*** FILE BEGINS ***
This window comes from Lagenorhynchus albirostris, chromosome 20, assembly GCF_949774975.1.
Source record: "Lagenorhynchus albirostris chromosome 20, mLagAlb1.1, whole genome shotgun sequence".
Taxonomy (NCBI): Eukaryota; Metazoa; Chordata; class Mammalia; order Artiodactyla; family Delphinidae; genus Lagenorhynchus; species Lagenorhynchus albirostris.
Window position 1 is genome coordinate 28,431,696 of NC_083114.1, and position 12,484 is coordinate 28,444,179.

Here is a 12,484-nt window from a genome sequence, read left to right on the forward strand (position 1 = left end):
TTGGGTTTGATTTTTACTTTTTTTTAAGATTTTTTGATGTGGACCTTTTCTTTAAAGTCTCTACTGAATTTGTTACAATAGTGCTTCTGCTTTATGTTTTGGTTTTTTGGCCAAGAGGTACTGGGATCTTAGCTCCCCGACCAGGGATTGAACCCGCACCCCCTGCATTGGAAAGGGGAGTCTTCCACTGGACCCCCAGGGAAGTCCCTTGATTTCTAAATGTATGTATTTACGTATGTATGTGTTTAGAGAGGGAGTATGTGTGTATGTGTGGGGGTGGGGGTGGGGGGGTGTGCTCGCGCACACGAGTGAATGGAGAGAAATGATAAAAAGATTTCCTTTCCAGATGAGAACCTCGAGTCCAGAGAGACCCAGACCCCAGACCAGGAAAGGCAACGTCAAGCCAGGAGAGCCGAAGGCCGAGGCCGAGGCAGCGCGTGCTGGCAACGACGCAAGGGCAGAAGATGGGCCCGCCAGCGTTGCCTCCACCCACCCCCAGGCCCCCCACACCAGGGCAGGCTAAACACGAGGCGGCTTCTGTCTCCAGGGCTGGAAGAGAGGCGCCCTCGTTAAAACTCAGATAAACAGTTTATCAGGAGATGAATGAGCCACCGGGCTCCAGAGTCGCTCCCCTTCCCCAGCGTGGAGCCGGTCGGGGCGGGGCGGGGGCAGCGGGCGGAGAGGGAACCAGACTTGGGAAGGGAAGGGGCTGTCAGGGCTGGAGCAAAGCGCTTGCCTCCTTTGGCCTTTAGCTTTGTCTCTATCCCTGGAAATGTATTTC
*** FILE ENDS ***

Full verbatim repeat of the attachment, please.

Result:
This window comes from Lagenorhynchus albirostris, chromosome 20, assembly GCF_949774975.1.
Source record: "Lagenorhynchus albirostris chromosome 20, mLagAlb1.1, whole genome shotgun sequence".
Taxonomy (NCBI): Eukaryota; Metazoa; Chordata; class Mammalia; order Artiodactyla; family Delphinidae; genus Lagenorhynchus; species Lagenorhynchus albirostris.
Window position 1 is genome coordinate 28,431,696 of NC_083114.1, and position 12,484 is coordinate 28,444,179.

Here is a 12,484-nt window from a genome sequence, read left to right on the forward strand (position 1 = left end):
TTGGGTTTGATTTTTACTTTTTTTTAAGATTTTTTGATGTGGACCTTTTCTTTAAAGTCTCTACTGAATTTGTTACAATAGTGCTTCTGCTTTATGTTTTGGTTTTTTGGCCAAGAGGTACTGGGATCTTAGCTCCCCGACCAGGGATTGAACCCGCACCCCCTGCATTGGAAAGGGGAGTCTTCCACTGGACCCCCAGGGAAGTCCCTTGATTTCTAAATGTATGTATTTACGTATGTATGTGTTTAGAGAGGGAGTATGTGTGTATGTGTGGGGGTGGGGGTGGGGGGGTGTGCTCGCGCACACGAGTGAATGGAGAGAAATGATAAAAAGATTTCCTTTCCAGATGAGAACCTCGAGTCCAGAGAGACCCAGACCCCAGACCAGGAAAGGCAACGTCAAGCCAGGAGAGCCGAAGGCCGAGGCCGAGGCAGCGCGTGCTGGCAACGACGCAAGGGCAGAAGATGGGCCCGCCAGCGTTGCCTCCACCCACCCCCAGGCCCCCCACACCAGGGCAGGCTAAACACGAGGCGGCTTCTGTCTCCAGGGCTGGAAGAGAGGCGCCCTCGTTAAAACTCAGATAAACAGTTTATCAGGAGATGAATGAGCCACCGGGCTCCAGAGTCGCTCCCCTTCCCCAGCGTGGAGCCGGTCGGGGCGGGGCGGGGGCAGCGGGCGGAGAGGGAACCAGACTTGGGAAGGGAAGGGGCTGTCAGGGCTGGAGCAAAGCGCTTGCCTCCTTTGGCCTTTAGCTTTGTCTCTATCCCTGGAAATGTATTTC